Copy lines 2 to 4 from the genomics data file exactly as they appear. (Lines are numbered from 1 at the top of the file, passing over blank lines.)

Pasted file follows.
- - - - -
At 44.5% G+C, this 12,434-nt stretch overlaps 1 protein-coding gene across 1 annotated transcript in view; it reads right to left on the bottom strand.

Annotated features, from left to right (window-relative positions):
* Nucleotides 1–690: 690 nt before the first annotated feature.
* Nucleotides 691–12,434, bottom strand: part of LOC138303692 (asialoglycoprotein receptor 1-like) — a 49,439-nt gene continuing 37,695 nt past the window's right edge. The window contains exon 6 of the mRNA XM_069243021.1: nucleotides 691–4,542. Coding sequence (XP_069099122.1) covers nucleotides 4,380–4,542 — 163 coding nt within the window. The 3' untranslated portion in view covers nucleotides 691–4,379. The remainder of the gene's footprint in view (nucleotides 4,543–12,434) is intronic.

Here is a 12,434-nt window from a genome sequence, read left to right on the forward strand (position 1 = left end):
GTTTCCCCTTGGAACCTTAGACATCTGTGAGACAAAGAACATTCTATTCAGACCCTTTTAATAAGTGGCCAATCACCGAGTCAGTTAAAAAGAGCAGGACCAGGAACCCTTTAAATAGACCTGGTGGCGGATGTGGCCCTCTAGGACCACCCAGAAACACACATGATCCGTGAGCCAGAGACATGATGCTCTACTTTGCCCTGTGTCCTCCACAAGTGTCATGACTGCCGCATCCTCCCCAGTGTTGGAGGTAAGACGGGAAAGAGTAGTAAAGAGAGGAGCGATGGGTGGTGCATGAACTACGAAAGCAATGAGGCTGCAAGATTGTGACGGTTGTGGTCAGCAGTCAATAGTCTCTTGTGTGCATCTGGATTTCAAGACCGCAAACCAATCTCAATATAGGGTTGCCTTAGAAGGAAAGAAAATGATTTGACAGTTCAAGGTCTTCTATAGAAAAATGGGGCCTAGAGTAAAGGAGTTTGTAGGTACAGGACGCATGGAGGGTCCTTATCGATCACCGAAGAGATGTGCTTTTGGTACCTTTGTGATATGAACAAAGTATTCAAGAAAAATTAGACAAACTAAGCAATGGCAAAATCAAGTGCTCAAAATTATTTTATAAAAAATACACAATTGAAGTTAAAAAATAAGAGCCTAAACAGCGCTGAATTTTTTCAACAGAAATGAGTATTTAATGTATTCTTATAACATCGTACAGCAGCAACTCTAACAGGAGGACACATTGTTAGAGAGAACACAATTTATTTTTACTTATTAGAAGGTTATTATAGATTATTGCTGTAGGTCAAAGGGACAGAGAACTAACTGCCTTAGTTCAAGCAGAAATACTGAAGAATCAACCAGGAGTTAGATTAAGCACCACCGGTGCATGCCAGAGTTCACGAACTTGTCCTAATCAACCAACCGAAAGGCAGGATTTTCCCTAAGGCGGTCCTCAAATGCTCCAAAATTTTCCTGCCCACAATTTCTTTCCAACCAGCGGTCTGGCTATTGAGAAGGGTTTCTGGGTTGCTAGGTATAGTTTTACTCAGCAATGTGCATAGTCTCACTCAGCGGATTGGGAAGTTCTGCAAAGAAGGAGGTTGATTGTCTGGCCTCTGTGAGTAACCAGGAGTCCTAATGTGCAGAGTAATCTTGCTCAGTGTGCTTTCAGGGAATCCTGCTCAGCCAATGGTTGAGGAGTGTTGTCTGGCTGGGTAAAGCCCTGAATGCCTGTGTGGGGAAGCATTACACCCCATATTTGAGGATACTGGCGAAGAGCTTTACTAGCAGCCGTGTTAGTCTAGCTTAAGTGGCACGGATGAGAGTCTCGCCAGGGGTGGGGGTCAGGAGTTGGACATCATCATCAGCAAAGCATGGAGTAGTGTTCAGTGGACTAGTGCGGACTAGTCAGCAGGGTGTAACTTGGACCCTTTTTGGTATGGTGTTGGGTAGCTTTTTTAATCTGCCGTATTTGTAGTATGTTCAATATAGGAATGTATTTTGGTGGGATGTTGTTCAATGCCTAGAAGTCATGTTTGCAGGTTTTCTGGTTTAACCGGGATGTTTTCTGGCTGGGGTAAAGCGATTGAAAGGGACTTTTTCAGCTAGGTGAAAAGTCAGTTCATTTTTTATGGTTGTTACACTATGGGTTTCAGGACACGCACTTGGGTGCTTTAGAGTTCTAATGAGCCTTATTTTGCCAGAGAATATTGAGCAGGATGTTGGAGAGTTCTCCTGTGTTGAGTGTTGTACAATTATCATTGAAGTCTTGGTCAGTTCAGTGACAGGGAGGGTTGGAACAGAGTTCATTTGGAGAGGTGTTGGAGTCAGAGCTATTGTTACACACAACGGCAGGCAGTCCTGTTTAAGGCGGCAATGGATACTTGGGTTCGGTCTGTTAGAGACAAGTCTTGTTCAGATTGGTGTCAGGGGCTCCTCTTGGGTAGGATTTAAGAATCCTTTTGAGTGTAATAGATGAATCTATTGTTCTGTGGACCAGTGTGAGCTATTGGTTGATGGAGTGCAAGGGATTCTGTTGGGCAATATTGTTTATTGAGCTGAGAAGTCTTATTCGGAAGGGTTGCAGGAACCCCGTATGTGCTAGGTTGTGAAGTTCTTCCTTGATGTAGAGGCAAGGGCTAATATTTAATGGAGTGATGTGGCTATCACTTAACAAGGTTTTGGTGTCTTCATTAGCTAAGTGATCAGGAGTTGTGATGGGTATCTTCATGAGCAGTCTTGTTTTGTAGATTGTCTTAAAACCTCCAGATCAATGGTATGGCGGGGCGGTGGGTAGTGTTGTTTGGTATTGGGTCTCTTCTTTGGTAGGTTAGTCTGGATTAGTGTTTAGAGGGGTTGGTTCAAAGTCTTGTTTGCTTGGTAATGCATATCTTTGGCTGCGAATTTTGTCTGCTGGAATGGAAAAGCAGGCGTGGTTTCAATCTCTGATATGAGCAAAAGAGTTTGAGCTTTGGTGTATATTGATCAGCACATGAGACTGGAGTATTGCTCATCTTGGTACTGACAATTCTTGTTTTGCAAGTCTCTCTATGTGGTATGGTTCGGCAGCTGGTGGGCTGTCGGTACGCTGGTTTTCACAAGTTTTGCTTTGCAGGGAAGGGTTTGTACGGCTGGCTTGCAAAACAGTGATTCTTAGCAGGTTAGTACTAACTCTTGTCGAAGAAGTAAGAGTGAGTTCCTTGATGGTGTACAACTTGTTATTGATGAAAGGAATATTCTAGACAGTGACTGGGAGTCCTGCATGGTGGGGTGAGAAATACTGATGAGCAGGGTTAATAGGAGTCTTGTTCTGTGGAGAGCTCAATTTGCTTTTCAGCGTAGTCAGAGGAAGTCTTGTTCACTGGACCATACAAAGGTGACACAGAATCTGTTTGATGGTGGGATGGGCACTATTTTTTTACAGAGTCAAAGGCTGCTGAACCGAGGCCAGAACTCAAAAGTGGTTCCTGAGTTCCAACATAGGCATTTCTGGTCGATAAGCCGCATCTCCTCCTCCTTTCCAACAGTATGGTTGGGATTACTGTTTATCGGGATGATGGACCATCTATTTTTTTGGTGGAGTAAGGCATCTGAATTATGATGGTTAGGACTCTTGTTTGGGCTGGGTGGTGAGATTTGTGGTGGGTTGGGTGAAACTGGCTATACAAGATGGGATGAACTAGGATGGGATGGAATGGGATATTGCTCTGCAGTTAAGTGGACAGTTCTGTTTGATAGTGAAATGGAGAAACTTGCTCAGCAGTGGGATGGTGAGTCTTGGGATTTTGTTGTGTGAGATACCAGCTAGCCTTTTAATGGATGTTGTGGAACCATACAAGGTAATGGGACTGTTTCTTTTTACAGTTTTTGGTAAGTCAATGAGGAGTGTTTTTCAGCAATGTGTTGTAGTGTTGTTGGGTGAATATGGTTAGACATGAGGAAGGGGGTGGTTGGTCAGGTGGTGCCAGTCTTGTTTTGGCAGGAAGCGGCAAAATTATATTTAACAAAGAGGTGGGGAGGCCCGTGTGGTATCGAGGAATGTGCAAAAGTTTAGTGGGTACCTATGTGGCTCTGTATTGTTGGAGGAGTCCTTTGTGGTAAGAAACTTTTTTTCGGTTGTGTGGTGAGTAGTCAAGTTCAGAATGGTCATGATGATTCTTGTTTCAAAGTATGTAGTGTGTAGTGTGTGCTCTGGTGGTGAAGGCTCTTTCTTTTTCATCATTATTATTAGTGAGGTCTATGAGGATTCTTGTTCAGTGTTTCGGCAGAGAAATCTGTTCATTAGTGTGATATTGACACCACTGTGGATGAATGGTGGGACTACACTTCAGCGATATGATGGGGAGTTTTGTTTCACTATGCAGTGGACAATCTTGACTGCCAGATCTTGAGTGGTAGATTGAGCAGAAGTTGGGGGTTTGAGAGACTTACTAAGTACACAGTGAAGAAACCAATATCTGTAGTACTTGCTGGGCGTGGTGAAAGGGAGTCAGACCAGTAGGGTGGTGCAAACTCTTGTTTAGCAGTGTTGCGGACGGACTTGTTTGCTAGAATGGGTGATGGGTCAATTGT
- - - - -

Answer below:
Annotated features, from left to right (window-relative positions):
* Nucleotides 1–690: 690 nt before the first annotated feature.
* Nucleotides 691–12,434, bottom strand: part of LOC138303692 (asialoglycoprotein receptor 1-like) — a 49,439-nt gene continuing 37,695 nt past the window's right edge. The window contains exon 6 of the mRNA XM_069243021.1: nucleotides 691–4,542. Coding sequence (XP_069099122.1) covers nucleotides 4,380–4,542 — 163 coding nt within the window. The 3' untranslated portion in view covers nucleotides 691–4,379. The remainder of the gene's footprint in view (nucleotides 4,543–12,434) is intronic.